It’s over… Wales soaked up all of the pressure and delivered killer blows when it counted to secure a spot in the Rugby World Cup Semi-Finals.
Wales owe their win to their defence who, for 60 minutes took a battering and then returned two huge blows to ensure they were in the semifinal for the first time since 1987. Ireland managed enough ball to look dangerous in attack, but lacked options and finishing.
Shane Williams extended his Welsh record try tally to 56 in the third minute after Wales went through the phases to see Roberts take a high ball going forward before Halfpenny put Williams over in the right corner. Video ref Giulio de Santis confirmed the score and Priestland converted from the wide angle.
Welsh indiscipline and pressure from Ireland denied Wales the chance to capitalise on this dream start. Faletau went over the top of the ruck, North didn’t roll away from a tackle and Lydiate was caught offside at the breakdown. With O’Gara on the pitch you’d expect this to have seen Ireland ahead, but no – instead of kicking for goal Ireland settled for a series of attacking line-outs which were soaked up by Wales.
Roberts did eventually manage to get Wales moving forward, but O’Driscoll intercepted Philips’ pass to see D’Arcy run a dummy and show the danger this Ireland side pose. However somehow little Shane Williams managed to hold Sean O’Brien off the floor as he crossed the line to deny Ireland a first try.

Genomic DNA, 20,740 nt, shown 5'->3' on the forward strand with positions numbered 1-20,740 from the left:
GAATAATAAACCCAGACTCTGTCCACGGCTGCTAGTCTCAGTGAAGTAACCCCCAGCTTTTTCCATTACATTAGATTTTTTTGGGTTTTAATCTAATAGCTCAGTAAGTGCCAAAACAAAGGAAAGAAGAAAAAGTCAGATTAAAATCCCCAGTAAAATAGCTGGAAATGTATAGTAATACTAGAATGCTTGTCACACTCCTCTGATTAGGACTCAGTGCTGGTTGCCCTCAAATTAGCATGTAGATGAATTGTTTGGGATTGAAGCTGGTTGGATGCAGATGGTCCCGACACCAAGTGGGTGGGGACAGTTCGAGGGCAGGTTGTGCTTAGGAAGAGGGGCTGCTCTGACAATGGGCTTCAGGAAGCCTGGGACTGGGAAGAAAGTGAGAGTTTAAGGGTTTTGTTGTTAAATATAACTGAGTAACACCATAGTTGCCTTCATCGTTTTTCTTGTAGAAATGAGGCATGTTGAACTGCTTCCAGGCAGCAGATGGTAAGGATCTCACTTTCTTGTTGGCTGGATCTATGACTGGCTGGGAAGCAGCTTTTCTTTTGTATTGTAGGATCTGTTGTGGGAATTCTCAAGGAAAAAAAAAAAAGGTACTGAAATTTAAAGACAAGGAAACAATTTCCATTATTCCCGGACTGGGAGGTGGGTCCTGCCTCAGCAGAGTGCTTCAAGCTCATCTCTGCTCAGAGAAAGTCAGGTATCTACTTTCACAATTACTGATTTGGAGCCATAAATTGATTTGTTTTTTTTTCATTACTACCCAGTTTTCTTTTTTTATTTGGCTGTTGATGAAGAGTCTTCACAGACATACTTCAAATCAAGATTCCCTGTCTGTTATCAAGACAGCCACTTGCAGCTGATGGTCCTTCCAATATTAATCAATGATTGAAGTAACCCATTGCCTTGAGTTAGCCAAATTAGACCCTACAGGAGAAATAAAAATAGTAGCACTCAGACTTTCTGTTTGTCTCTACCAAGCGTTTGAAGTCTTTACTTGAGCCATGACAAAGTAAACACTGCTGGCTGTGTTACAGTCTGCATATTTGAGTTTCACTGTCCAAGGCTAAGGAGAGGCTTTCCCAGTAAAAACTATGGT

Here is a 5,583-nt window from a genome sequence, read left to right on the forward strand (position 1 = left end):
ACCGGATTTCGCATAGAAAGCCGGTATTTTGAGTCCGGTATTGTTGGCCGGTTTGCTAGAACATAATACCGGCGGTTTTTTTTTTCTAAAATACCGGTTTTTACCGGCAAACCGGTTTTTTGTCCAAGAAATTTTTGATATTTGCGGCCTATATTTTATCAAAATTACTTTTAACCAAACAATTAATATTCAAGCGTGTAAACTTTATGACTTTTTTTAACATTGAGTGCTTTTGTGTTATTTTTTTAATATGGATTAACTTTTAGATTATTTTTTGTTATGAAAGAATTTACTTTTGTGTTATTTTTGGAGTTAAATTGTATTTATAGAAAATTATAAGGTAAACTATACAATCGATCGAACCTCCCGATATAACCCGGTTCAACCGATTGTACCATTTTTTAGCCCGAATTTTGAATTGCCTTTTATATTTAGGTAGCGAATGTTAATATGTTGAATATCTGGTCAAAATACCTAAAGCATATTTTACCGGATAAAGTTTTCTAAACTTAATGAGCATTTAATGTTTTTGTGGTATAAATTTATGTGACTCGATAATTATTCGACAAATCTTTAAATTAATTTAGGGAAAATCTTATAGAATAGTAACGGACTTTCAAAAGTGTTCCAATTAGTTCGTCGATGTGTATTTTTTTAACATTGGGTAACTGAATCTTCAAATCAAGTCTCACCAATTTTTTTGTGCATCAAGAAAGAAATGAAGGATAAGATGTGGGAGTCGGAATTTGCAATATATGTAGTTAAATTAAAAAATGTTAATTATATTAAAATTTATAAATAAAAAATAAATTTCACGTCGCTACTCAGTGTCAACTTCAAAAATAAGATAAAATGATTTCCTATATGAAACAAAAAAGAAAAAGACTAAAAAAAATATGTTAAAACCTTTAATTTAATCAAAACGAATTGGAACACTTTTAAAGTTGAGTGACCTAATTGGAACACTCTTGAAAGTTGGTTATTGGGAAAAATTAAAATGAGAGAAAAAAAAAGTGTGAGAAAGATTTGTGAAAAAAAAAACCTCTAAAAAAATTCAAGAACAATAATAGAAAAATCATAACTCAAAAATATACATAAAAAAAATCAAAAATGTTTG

An O’Gara penalty in the 23rd minute got points on the board for Ireland after again the Welsh fell foul of tackle laws, but a long-range penalty from Halfpenny restored Wales’ seven point lead before the break.
HT: Ireland 3 – 10 Wales
Ireland looked bright starting the second period, with Ferris and Bowe linking up to give Earls the time to cross in the corner and allow O’Gara to add the conversion.
The scores were level for just five minutes before Philips got down the blindside after an Alun Wyn Jones drive, giving Wales an advantage they would old onto. Priestland failed the conversion and had a penalty rebound off the post shortly after.
Centre Davies made the most of Healy appearing in the midfield defence, finding off the prop and bursting through to score – this time Priestland didn’t miss and Wales went 12 points ahead with 15 minutes to play.
Ireland’s attempts to respond saw replacement scrum-half Eoin Reddan make a superb pass to O’Brien but he was halted three metres short and knocked on, when Healy was penalised at the scrum Wales were able to clear.
Ireland threw the kitchen sink at Wales in the dying stages but a defence coached by Shaun Edwards stood up to every bit of it….